The caregiver difference: One man’s journey caring for his father’s COPD

(BPT) - When Justin found out his dad had been diagnosed with chronic obstructive pulmonary disease (COPD), he wasn't sure what to expect. Without knowing anything about the condition, he didn't realize that becoming a primary caregiver at age 30 would mean uprooting his lifestyle to support caring for his dad.

Like Justin and his dad, many families in the U.S. are affected by COPD, a chronic and progressive lung disease for which there is no cure. Approximately 27 million Americans suffer from the condition, which is the country’s fourth leading cause of death, according to the Centers for Disease Control and Prevention. COPD is characterized by symptoms like breathlessness, fatigue, persistent cough and wheezing. These may worsen over time and can negatively impact a person’s ability to perform routine daily activities. While people with COPD can work with their physicians and take other proactive steps to control their symptoms, caregivers often play a critical role as part of the support system.

A new survey from GSK conducted in collaboration with CHEST and COPD Foundations identified significant gaps in communication between patients and their doctors, which create barriers to optimal COPD management. The survey, which was fielded to 351 people with COPD, 151 caregivers, 249 primary care physicians and 252 pulmonologists, found that caregivers play a valuable role in bridging these gaps and positively impact care by ensuring doctors and their patients are on the same page with regard to the true impact of symptoms.

Despite how challenging COPD can be, many patients are hesitant to share important information about their symptoms during medical appointments or are at times not fully aware of the true impact of their COPD. In the survey, 62% of patients said their caregiver notices when they’re struggling to perform routine activities — even without being told.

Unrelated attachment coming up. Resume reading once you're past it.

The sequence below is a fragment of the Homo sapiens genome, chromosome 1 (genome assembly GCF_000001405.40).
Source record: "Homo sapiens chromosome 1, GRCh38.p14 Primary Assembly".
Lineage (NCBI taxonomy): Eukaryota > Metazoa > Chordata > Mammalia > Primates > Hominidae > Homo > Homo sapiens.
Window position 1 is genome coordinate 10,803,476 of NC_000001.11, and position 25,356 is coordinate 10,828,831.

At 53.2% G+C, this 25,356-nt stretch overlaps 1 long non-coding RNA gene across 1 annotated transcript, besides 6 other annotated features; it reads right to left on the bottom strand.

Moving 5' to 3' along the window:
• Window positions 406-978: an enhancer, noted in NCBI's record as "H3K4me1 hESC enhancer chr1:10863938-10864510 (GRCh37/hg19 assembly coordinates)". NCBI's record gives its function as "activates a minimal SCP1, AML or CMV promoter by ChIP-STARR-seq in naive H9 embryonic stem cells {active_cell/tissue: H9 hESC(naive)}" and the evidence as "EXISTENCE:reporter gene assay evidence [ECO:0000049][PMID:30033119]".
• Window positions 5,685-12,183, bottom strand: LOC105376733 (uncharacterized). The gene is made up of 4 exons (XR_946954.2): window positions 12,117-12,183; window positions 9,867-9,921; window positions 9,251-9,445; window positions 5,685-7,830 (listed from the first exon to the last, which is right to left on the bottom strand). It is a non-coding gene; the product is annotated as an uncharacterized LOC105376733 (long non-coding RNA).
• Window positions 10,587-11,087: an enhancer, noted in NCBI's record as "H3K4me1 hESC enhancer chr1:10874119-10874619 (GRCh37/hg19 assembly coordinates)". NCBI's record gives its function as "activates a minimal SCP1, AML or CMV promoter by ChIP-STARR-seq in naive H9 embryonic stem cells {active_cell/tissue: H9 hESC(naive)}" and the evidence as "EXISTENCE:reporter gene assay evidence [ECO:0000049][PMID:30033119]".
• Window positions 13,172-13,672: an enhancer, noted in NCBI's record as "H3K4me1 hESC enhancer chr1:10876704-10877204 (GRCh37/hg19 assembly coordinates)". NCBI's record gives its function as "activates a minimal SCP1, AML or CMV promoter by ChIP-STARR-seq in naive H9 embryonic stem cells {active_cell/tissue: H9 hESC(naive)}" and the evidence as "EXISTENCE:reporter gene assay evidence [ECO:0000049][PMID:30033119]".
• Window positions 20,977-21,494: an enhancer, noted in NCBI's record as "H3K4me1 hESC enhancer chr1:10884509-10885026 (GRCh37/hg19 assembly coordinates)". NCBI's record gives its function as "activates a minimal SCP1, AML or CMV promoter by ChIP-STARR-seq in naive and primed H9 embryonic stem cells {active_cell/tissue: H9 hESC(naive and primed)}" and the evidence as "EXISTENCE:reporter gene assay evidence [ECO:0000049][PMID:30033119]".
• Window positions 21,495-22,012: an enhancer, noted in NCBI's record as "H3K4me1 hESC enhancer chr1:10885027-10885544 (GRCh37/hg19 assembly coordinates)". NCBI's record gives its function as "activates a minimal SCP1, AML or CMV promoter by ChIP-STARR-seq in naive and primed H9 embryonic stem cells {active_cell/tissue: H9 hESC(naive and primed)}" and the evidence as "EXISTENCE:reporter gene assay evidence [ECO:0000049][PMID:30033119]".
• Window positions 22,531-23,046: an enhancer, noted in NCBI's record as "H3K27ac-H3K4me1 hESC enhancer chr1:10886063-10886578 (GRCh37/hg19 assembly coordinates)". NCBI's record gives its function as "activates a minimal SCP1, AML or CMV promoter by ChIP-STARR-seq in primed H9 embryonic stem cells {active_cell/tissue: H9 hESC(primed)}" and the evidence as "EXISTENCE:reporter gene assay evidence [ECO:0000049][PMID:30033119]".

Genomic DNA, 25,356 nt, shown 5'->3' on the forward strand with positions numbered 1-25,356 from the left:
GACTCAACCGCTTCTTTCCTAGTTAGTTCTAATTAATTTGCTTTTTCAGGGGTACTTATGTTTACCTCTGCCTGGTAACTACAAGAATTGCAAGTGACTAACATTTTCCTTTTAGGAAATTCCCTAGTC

Further, more than six in 10 caregivers reported speaking up during appointments to share the full extent of symptoms their loved one neglected to mention. Justin says that he always tries to accompany his dad during doctor's visits to ensure the conversation is accurate and complete. “When I hear my dad downplay his symptoms during his doctor’s appointments, I encourage him to share as much detail as possible so that the doctor is aware of how he’s feeling. I want him to be honest not only with the doctors but, more importantly, with himself.”

The majority of the patients (67%) and physicians (91%) surveyed agreed that appointments are more productive when a caregiver is involved. Many patients even said their caregiver plays a positive role in medication adherence (49%).

"Coming to terms with a chronic and progressive disease can be difficult," said Dr. Riju Ray, GSK Medical Affairs Lead. "A caregiver may be the right person to help bridge the gap in care to support your personal goals for COPD management."

Today, Justin has grown into his role as a caregiver and is grateful to spend more time with his dad doing what he loves. An avid runner, Justin has channeled his passion for running into a way to raise awareness about COPD. He’s participated in 60 marathons across the country in honor of his dad to raise awareness about COPD, to raise money for advancing COPD research and to empower other families affected by COPD to not lose hope and better cope with the challenges posed by the disease. His advice to those stepping into the role of COPD caregiver for the first time? Be prepared to be more hands-on and don’t be afraid to speak up and ask questions on behalf of your loved one.

“Do your homework and show up at doctor’s visits with a list of questions, notes and goals you want to discuss,” he said. “Patients sometimes feel overwhelmed by the amount of information they receive. It helps to have someone there who can ask to learn more about how a medication works, along with possible benefits, risks or side effects.”

People living with COPD and their caregivers can visit www.COPD.com for more information and to find resources to help better manage the disease.

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